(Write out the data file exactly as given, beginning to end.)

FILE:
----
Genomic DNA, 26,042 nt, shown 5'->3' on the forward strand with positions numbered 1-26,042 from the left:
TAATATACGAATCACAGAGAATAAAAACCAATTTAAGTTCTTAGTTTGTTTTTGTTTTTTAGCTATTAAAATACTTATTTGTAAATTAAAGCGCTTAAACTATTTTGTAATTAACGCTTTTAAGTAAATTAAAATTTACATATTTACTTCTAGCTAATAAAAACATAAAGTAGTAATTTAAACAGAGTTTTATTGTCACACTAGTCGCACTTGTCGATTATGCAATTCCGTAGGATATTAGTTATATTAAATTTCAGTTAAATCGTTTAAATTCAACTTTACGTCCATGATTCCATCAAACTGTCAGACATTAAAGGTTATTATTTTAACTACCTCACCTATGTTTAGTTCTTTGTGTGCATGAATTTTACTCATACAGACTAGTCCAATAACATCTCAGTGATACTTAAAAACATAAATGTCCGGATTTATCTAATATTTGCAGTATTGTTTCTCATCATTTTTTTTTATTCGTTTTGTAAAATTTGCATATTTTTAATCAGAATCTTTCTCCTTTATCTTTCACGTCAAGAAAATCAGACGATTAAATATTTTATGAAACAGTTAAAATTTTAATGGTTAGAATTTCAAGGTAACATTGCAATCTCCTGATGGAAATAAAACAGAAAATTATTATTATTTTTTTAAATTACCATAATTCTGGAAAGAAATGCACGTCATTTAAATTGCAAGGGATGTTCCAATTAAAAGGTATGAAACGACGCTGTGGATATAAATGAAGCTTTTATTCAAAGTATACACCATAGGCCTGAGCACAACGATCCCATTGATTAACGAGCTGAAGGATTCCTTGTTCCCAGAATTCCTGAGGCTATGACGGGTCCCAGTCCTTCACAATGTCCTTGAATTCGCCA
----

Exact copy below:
Genomic DNA, 26,042 nt, shown 5'->3' on the forward strand with positions numbered 1-26,042 from the left:
TAATATACGAATCACAGAGAATAAAAACCAATTTAAGTTCTTAGTTTGTTTTTGTTTTTTAGCTATTAAAATACTTATTTGTAAATTAAAGCGCTTAAACTATTTTGTAATTAACGCTTTTAAGTAAATTAAAATTTACATATTTACTTCTAGCTAATAAAAACATAAAGTAGTAATTTAAACAGAGTTTTATTGTCACACTAGTCGCACTTGTCGATTATGCAATTCCGTAGGATATTAGTTATATTAAATTTCAGTTAAATCGTTTAAATTCAACTTTACGTCCATGATTCCATCAAACTGTCAGACATTAAAGGTTATTATTTTAACTACCTCACCTATGTTTAGTTCTTTGTGTGCATGAATTTTACTCATACAGACTAGTCCAATAACATCTCAGTGATACTTAAAAACATAAATGTCCGGATTTATCTAATATTTGCAGTATTGTTTCTCATCATTTTTTTTTATTCGTTTTGTAAAATTTGCATATTTTTAATCAGAATCTTTCTCCTTTATCTTTCACGTCAAGAAAATCAGACGATTAAATATTTTATGAAACAGTTAAAATTTTAATGGTTAGAATTTCAAGGTAACATTGCAATCTCCTGATGGAAATAAAACAGAAAATTATTATTATTTTTTTAAATTACCATAATTCTGGAAAGAAATGCACGTCATTTAAATTGCAAGGGATGTTCCAATTAAAAGGTATGAAACGACGCTGTGGATATAAATGAAGCTTTTATTCAAAGTATACACCATAGGCCTGAGCACAACGATCCCATTGATTAACGAGCTGAAGGATTCCTTGTTCCCAGAATTCCTGAGGCTATGACGGGTCCCAGTCCTTCACAATGTCCTTGAATTCGCCA